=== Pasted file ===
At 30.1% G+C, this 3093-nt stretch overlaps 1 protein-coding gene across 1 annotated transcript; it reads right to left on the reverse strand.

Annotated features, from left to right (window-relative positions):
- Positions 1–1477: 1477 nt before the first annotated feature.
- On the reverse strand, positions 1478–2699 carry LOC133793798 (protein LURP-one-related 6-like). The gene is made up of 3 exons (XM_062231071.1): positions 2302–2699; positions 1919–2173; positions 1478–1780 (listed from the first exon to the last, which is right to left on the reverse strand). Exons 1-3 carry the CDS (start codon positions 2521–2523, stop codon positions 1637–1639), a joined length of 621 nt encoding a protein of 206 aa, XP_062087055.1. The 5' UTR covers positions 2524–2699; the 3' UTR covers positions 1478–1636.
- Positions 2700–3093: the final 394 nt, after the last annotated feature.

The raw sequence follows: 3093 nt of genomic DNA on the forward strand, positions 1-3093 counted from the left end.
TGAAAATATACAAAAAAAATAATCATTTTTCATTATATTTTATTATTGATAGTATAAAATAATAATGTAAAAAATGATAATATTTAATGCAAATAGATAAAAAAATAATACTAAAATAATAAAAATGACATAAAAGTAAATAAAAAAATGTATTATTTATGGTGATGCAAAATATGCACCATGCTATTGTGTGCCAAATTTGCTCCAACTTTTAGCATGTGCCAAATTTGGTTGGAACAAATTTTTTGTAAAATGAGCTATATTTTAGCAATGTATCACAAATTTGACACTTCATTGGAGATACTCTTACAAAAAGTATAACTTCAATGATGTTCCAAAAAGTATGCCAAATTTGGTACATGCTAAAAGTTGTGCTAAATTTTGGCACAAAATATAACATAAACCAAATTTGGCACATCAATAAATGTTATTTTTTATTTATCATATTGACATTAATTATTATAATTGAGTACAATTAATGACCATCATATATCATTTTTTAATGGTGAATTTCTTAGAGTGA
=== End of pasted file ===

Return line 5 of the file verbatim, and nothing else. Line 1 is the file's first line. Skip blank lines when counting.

- Positions 2700–3093: the final 394 nt, after the last annotated feature.